August 5, 2016: My Special Snowflakes


Believe it or not, I’ve been trying to be more positive about life, the universe, and pretty much everything lately.

It’s not easy because admittedly I tend to be fairly cynical in nature, but I’m trying for my own mental sanity, anyways…

So a simple phrase kind of rubbed me the wrong way this morning in a random meme post on Facebook – “Your child is NOT a special snowflake.” It was written from the perspective of a teacher dealing with all sorts of parents expecting often times ridiculous treatment for their kids, which I’m sure happens … yet I think there’s something that’s still lost by making a blanket statement like this.

The truth is, kids are special snowflakes … to their own parents at the very least, even if from your perspective they just seem to blend in with a thousand other obnoxious kids. I’ve already noticed myself how other people’s kids can be absolutely awful while you tend to tolerate your own for similar behavior merely because, well, they’re your own. That annoying kid who keeps kicking your chair isn’t just some random asshole kid when he’s your own … he’s also the little guy that you snuggle with and build Legos with and sing goofy songs in the car with – there’s more to him than just the misbehavior that you may unfortunately be experiencing at any given moment.

There’s enough homogenization everywhere else in the world that everyone will all experience firsthand soon enough by employers and corporations and a cynical world in general – why are people so eager to cut these kids down and tell them that they’re no different than anybody else so early on in their lives? Find a better way to teach kids about manners and equality and kindness than by telling them that they aren’t special, even if you’ve become so cynical in your own life that it’s how you view most people that you encounter.

You’re not any more special than anybody else shouldn’t be an excuse for random strangers to be rude to each other simply because that’s how everybody else treats them.

If you go back to the original metaphor, a mountain of snow may contain millions of millions of snowflakes, but that doesn’t make any individual snowflake any less beautiful if you look at it up close or even under the enhancement of a microscope. I know that it’s a trendy thing now to hate on millennials for allegedly having been so babied to the point of not knowing how to exist in society … or at least not our society that seems to be filled with older generations that don’t seem to have a lot of sympathy for the children who they once boasted were their future, ironically.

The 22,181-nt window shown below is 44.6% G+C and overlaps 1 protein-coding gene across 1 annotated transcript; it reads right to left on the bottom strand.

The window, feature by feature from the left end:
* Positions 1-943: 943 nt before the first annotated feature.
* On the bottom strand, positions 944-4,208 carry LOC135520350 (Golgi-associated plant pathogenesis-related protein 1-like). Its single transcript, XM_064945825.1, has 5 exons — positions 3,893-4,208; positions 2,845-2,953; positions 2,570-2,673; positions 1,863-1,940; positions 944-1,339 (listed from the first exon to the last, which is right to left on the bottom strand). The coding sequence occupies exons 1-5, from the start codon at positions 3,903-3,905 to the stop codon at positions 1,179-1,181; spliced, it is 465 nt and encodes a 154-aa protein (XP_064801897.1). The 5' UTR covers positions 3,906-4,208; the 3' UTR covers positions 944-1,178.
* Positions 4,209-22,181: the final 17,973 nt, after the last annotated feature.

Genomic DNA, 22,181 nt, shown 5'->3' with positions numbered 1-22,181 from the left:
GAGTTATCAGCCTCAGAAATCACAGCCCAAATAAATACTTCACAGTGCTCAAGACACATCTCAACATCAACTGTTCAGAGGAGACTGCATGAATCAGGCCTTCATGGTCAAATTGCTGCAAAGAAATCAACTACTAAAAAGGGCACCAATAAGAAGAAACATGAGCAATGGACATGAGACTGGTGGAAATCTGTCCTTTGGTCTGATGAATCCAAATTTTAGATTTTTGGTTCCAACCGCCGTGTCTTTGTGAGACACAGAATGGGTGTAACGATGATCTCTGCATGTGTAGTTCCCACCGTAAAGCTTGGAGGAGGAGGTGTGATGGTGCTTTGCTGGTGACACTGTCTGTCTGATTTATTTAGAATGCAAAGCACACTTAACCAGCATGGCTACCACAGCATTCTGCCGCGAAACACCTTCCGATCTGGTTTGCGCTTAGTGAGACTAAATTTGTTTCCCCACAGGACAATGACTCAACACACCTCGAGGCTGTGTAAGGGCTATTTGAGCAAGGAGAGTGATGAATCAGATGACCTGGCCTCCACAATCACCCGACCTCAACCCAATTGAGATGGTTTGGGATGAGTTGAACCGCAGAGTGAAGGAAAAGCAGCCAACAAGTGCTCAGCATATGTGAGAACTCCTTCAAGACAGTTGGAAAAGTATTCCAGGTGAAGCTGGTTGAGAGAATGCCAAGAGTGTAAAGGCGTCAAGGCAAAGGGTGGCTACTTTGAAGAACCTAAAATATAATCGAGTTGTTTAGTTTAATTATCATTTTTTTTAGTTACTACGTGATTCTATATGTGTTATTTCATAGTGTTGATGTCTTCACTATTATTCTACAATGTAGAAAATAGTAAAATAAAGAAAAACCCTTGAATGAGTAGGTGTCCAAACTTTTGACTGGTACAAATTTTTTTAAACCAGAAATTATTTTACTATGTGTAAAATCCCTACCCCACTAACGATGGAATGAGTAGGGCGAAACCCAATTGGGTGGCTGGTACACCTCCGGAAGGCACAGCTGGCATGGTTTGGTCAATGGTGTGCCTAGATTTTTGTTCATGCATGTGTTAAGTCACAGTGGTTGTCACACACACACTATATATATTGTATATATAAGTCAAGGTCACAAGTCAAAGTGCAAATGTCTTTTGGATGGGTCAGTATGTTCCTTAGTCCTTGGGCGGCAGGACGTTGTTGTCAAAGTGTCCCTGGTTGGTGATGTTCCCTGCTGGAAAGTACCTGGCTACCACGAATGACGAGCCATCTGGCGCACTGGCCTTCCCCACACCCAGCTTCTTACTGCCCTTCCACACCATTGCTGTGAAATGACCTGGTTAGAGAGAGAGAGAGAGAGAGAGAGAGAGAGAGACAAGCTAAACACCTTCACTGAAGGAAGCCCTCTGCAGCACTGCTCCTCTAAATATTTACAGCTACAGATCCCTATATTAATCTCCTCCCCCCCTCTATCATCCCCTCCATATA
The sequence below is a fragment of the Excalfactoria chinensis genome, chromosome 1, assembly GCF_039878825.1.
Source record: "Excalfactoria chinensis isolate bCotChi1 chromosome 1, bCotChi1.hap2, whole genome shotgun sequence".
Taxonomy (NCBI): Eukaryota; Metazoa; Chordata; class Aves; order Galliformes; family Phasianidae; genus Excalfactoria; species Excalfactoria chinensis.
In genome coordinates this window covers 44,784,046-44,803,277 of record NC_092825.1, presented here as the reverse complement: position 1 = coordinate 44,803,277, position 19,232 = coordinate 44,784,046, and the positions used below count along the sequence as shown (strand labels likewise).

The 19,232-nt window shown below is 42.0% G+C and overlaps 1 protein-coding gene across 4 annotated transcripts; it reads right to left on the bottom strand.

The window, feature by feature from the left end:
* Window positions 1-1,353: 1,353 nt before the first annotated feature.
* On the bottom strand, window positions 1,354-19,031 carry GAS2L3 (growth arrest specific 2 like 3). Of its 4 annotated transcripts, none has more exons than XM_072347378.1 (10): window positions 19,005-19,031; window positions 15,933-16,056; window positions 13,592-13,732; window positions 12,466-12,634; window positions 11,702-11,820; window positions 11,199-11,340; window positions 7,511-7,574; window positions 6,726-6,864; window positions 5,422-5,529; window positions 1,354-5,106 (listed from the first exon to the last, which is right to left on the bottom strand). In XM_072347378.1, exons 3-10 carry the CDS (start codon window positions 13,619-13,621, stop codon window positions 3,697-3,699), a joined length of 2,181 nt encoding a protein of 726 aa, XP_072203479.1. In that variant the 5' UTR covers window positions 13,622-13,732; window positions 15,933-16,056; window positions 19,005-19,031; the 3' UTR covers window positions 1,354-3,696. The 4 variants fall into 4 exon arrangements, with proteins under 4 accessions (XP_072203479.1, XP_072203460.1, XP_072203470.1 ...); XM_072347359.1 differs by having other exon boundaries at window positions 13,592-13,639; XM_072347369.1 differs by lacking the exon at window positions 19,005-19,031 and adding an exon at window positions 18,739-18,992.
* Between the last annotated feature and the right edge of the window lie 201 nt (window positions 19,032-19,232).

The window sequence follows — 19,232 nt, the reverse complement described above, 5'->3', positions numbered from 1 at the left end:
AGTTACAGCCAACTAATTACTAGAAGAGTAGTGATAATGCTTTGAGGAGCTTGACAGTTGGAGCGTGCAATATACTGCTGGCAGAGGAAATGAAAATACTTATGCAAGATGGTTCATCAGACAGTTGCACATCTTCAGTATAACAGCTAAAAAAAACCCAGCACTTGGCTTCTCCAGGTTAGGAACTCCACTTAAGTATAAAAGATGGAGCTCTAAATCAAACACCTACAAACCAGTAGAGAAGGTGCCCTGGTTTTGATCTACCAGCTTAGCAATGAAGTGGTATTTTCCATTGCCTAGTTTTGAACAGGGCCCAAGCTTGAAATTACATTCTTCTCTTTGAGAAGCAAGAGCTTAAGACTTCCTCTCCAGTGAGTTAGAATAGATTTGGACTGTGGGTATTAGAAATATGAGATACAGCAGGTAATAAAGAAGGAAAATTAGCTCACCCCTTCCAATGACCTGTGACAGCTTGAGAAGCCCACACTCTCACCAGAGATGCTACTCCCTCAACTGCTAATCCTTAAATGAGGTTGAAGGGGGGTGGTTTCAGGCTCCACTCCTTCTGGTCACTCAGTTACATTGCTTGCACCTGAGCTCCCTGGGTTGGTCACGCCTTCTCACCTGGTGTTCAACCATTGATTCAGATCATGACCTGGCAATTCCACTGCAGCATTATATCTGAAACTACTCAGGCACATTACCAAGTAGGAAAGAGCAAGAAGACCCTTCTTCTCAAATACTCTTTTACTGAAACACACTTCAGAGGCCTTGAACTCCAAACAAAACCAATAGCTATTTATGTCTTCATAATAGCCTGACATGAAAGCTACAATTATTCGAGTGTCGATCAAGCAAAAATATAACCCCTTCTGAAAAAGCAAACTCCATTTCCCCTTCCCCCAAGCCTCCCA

Maybe instead of cutting people down and being so negative by lumping all of these youth together under a label that was imposed by their parents and grandparents anyways, we’d see more benefit to society by taking that time to appreciate the individuals for what makes each of them special … or at the very least save the criticism for a time when it’s actually deserved and not just miserly bitching because you insist that your generation was better than theirs…

The two embryos you see here are just like the other 108 billion people who have lived on this planet before them, but they’re very special to me because with a little luck here in a few months they’re going to be born into this world as my twin sons.

Chances are they may live completely ordinary lives, barely coming into contact with a thousand or two people in their lifetimes and remaining strangers to the entire rest of the population … just two snowflakes among 10 billion.

But special nonetheless.

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